Creating a minimalist blog with Jekyll Now

This page summarizes the projects mentioned and recommended in the original post on

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  • GitJournal

    Mobile first Note Taking integrated with Git

    Kind of - There is an option to always add specific frontmatter when creating a new file. It's however in the pro version.

    I'm yet to implement proper templating support.

    Could you please vote on the issue?

  • dimples

    A little static site generator.

    Last time I was evaluating static site generators, Dimples and Nanoc both stood out for this recent-updates reason, among other personal criteria.

  • InfluxDB

    Access the most powerful time series database as a service. Ingest, store, & analyze all types of time series data in a fully-managed, purpose-built database. Keep data forever with low-cost storage and superior data compression.

  • Nanoc

    A powerful web publishing system

    Last time I was evaluating static site generators, Dimples and Nanoc both stood out for this recent-updates reason, among other personal criteria.

  • Jekyll

    :globe_with_meridians: Jekyll is a blog-aware static site generator in Ruby

    Why the no longer maintained Jekyll Now vs. the current mainline Jekyll at

  • wp2static

    WordPress static site generator for security, performance and cost benefits

    This is my exact feeling. I have a Hugo-powered blog, but like you said, I miss the ability to draft something quickly when I'm inspired. Right now, the best option I have found is self-hosting Ghost with some aggressive Cloudflare caching.

    I considered using wp2static[0] before starting with Ghost. Have you published your exporter?


  • decap-cms

    A Git-based CMS for Static Site Generators

  • Kirby

    Kirby's core application folder

    I'm going to add my personal take on this issue since I'm currently running a blog that's markdown-ish powered.

    In my opinion the best solution is to find some sort of happy medium. Static site generators are excellent in terms of weight and speed but a lightweight file based CMS can be almost as fast while still providing the needed flexibility.

    My site currently runs on Kirby ( but I write almost everything on iA both on my Mac while I'm at home and on my phone while I'm outside.

    Updating the site is not as simple as typing a command on a terminal but it's just a few clicks on a very simple and minimal UI.

    Images are hosted on my server like the rest of the content. It's a simply DO snippet with no fancy configuration.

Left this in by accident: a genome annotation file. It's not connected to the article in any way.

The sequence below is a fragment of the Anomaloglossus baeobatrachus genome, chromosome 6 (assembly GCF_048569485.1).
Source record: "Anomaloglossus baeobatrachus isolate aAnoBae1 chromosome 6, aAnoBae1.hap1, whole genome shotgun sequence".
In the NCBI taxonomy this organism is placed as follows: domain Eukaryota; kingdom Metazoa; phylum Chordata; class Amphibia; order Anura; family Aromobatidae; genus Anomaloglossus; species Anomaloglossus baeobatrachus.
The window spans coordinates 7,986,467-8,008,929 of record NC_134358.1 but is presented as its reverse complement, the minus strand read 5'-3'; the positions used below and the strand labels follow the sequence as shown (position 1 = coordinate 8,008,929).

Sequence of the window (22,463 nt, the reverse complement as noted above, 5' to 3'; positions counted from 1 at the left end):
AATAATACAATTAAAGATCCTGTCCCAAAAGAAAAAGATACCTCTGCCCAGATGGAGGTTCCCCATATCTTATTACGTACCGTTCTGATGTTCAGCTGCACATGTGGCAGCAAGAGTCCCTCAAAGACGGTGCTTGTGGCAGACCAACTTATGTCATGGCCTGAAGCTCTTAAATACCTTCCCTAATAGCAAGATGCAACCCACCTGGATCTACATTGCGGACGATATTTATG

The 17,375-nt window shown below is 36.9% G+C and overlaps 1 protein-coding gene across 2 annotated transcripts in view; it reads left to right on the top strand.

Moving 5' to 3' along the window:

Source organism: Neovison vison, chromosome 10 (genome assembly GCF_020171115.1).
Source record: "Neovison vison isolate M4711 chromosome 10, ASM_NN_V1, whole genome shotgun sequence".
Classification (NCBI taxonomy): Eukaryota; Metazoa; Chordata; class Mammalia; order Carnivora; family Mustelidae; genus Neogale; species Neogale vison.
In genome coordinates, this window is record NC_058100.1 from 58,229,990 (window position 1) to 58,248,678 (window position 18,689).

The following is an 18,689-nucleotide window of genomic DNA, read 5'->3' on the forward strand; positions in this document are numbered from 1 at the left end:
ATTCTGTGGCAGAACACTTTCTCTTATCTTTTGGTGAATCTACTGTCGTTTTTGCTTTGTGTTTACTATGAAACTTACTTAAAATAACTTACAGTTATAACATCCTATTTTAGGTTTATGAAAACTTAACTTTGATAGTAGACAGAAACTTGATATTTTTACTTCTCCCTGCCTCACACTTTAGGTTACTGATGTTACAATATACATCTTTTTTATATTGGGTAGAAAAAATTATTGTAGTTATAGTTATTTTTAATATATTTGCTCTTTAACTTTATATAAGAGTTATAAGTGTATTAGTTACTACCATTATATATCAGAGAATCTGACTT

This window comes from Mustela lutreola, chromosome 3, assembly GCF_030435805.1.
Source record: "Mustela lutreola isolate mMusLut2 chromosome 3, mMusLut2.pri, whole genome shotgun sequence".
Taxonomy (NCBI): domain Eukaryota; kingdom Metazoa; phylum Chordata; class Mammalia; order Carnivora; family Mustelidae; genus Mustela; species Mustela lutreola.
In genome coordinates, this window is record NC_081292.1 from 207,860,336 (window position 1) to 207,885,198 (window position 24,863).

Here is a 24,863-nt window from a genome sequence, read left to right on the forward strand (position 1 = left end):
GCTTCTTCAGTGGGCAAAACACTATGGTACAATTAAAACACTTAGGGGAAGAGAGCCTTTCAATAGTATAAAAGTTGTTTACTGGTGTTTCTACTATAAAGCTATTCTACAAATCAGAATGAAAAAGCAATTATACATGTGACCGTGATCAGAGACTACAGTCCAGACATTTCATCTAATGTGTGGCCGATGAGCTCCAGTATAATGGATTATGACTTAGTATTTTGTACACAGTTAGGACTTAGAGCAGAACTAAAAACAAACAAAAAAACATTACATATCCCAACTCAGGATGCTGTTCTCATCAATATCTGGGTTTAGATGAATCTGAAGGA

If you want to go down a more automated solution, iA comes with support for micropub so you could in theory set it up so that you can upload a new post without leaving the iA interface.

    But imo it's a lot of extra backend setup that needs to be monitored to save very little time in the long run so for me it's personally not worth it.

  • SonarQube

    Static code analysis for 29 languages.. Your projects are multi-language. So is SonarQube analysis. Find Bugs, Vulnerabilities, Security Hotspots, and Code Smells so you can release quality code every time. Get started analyzing your projects today for free.

  • Hexo

    A fast, simple & powerful blog framework, powered by Node.js.

    I ended up picking hexo[0], as the hexo admin plugin[1] provides a nice localhost CMS/editor that supports image pasting, tag editing etc (could be hosted online too for remote/mobile access, but wouldn't be truly static/server-less at that point).


  • hexo-admin

    An Admin Interface for Hexo

  • zim-desktop-wiki

    Main repository of the zim desktop wiki project

    Old school perhaps, but most everything here feels wildly overengineered for a static site. If the site is truly static, then there's no need for any server or client web languages at all. You need HTML (with perhaps some sort of generator), CSS, and e.g. rsync.

    I've been doing mine with for years

  • Lektor

    The lektor static file content management system

    lektor offers some of this functionality. editing is done locally through a browser UI, but there may be a way to host the interface. deployments are easy.

NOTE: The number of mentions on this list indicates mentions on common posts plus user suggested alternatives. Hence, a higher number means a more popular project.

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